Immediately following the adjournment of the annual meeting, the board of directors held a re-organizational meeting. Board officers are: Dale Long from District 1, president; Craig Olson from District 7, vice president; George Harvey from District 3, secretary; and Don Simons from District 6, treasurer.


County Board adds public hearing in Duluth regarding ATV ordinance

On April 26, St. Louis County commissioners unanimously approved adding a second public hearing - this one in Duluth - on the proposed ATV ordinance. Citizens are invited to comment on the draft ordinance on May 10, beginning at 9:45 a.m., during the County Board meeting held in the Duluth Courthouse, second floor.
The public hearing will then be continued, as originally scheduled, during the May 24 County Board meeting, which will be held at Hibbing City Hall. People also can offer comments by email to atv@stlouiscountymn.gov or mail to ATV Ordinance, c/o St. Louis County Public Works, 4787 Midway Road, Duluth, MN 55811.
The proposed ordinance would make it legal for ATVs to operate on county roads outside of city limits. The County Board requested last fall that an ATV usage policy be considered, recognizing that there are many ATV trails within the County that require use of County Roads to travel from one trail to the next. The draft ordinance can be found at stlouiscountymn.gov/atv.
Prior to drafting the ordinance, county engineers gathered extensive input via three public meetings held throughout the County, an online survey, plus additional meetings with representatives of cities and townships within the county, law enforcement, and surrounding counties that have enacted ATV ordinances.
The May 10 public hearing was added following a request by the Duluth City Council.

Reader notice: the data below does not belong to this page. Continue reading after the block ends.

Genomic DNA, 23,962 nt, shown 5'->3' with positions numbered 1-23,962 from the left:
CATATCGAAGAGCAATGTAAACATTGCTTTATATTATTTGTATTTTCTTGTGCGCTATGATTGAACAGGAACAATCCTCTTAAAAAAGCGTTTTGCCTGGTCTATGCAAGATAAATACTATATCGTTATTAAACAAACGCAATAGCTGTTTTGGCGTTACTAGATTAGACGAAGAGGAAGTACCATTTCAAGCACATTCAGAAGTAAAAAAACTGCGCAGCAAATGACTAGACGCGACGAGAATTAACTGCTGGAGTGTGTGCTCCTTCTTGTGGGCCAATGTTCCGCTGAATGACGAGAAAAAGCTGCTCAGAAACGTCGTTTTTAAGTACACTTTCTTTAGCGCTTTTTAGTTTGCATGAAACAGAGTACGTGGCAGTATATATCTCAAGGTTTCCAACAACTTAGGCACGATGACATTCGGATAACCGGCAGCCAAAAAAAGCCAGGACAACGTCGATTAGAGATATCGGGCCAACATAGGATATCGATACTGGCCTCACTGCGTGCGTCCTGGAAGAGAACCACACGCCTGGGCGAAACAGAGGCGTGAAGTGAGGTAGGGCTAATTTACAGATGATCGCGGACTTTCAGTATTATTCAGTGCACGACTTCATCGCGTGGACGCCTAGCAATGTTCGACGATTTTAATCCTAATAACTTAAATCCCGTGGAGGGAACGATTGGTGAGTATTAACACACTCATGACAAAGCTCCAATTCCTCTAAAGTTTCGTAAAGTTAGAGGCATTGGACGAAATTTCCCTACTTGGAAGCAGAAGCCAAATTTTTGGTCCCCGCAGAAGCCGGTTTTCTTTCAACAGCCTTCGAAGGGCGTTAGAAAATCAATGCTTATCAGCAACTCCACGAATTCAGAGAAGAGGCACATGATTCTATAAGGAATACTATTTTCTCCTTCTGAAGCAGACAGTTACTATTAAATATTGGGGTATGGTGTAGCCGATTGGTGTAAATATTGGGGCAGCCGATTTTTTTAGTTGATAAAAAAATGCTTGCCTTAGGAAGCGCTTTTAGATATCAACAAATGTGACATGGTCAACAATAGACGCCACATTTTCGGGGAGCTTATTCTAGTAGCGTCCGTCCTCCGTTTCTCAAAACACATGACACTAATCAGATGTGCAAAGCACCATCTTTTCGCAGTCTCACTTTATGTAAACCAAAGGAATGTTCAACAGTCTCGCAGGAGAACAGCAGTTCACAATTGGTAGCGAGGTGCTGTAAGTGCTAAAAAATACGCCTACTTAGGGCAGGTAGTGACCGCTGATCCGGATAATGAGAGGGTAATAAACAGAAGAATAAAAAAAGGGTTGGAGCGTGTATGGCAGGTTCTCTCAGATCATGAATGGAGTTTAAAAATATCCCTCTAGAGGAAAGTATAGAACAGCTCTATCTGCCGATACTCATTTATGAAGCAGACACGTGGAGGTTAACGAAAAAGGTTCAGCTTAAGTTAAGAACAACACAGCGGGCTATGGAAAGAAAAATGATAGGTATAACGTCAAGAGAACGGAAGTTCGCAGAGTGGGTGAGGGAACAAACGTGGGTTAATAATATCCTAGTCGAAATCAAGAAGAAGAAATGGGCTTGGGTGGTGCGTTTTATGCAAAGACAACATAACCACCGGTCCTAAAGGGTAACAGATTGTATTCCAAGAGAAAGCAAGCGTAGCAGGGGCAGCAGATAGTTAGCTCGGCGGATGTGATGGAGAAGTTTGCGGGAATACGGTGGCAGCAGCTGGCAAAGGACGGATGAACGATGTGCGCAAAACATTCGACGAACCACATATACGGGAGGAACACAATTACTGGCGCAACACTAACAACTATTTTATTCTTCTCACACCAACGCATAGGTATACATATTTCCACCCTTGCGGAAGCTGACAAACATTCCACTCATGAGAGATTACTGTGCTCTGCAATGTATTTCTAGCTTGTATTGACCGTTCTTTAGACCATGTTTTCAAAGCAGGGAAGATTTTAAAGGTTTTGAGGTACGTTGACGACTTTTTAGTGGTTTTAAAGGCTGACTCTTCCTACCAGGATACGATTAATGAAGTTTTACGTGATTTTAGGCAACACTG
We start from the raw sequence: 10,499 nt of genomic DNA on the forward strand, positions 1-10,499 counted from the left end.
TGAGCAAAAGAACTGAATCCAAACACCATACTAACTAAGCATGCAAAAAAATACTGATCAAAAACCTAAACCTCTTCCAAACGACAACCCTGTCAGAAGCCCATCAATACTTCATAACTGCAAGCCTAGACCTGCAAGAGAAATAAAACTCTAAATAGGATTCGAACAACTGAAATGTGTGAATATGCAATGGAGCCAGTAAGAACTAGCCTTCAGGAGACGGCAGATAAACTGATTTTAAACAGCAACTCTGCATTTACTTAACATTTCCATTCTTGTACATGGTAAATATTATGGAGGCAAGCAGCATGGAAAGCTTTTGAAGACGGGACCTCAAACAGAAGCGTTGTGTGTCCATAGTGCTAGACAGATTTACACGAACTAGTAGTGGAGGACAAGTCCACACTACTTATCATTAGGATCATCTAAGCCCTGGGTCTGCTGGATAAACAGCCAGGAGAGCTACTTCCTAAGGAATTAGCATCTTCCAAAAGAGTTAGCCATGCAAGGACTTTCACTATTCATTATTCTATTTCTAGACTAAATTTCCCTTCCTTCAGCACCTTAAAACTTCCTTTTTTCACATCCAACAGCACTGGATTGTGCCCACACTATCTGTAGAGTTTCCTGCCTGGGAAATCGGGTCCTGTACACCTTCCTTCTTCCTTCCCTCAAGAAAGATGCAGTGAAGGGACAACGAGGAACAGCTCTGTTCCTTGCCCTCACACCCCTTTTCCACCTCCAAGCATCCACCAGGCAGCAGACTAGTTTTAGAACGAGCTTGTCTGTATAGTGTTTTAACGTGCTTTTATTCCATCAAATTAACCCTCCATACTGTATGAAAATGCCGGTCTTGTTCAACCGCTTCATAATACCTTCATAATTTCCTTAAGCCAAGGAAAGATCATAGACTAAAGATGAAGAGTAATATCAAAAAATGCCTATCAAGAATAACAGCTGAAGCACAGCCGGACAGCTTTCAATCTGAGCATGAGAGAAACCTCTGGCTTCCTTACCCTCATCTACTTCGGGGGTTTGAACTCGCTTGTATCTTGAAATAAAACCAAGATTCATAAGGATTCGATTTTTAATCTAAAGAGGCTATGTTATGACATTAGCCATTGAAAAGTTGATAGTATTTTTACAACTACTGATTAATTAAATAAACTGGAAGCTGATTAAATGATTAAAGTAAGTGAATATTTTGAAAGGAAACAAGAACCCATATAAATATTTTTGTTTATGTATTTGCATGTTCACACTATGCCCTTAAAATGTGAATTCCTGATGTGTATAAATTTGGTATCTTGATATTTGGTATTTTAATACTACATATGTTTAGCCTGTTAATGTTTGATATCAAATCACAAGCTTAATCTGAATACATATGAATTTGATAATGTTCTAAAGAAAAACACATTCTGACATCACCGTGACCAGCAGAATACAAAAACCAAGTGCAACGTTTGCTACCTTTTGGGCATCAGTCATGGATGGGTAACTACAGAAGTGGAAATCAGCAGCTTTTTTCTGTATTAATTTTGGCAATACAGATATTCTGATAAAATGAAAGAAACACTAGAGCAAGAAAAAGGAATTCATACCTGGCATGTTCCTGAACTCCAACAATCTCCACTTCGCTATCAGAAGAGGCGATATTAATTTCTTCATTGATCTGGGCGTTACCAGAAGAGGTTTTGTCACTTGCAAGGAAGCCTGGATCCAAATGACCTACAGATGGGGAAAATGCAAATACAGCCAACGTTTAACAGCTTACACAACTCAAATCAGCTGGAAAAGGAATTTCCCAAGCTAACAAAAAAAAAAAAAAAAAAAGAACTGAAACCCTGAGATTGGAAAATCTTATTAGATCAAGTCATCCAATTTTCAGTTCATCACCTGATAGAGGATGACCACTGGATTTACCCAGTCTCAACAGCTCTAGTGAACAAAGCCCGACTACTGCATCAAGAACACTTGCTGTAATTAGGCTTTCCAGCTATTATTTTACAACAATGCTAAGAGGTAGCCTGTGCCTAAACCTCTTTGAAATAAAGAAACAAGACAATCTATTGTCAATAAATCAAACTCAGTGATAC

Cook Hospital 2015 audit shows profit of $790,574

The Cook-Orr Healthcare District board heard the good news from the 2015 audit that the hospital more than doubled its profit or increase in net position for 2015. The increase was $790,574 compared to $343,943 for 2014. Net operating revenue was $12,565,911 compared to $11,269,462 for 2014.
The hospital was in the red when just operating income was considered. For 2015 the loss was $528,193 compared to a loss after operations for 2014 of $897,091.
The levy brought in $1,253,808 with $20,964 coming from contributions and $17,524 earned from interest, with $123,062 going out in interest expense. Capital contributions and grants brought in an additional $149,533. The Statement of Net Position showed that total assets increased to $16,561,609, up from $15,942,537 for 2014. The largest expense for the hospital was salaries, which totaled $5,591,795 for 2015 compared to $5,260,015 for 2014.
The audit presentation was given by RSM (formerly McGladrey).
The board also passed a resolution to accept the Gross Revenue Note for the new construction project for the Care Center.
For the month of March, the hospital reported a loss of $27,167 from operations compared to a budgeted profit of $11,754. Adding in non-operational income such as the levy showed the hospital had a year-to-date profit of $209,332 compared to a budgeted profit of $215,982.
Administrator Teresa Debevec reported that they were not having any luck finding RN or LPN staff for the Care Center. They have added a second nurse through a contract agency.
A pre-bid meeting will be held in early May on the Care Center Construction, with bids due by May 19.
Administrator Debevec told the board that she had been appointed to the State Trauma Advisory Council Level 4 Work Group. This group will scrutinize Level 4 Trauma Hospital criteria requirements and make recommendations.
The Executive Committee recom-mended that the hospital accept a three-year contract for the MNA (Minnesota Nursing Association, RNs). The Credentialing Committee recommended the appointment of Adam Hecht, MD (Teleradiology) and the reappointment of Kyle Menzel, MD (Orthopedic).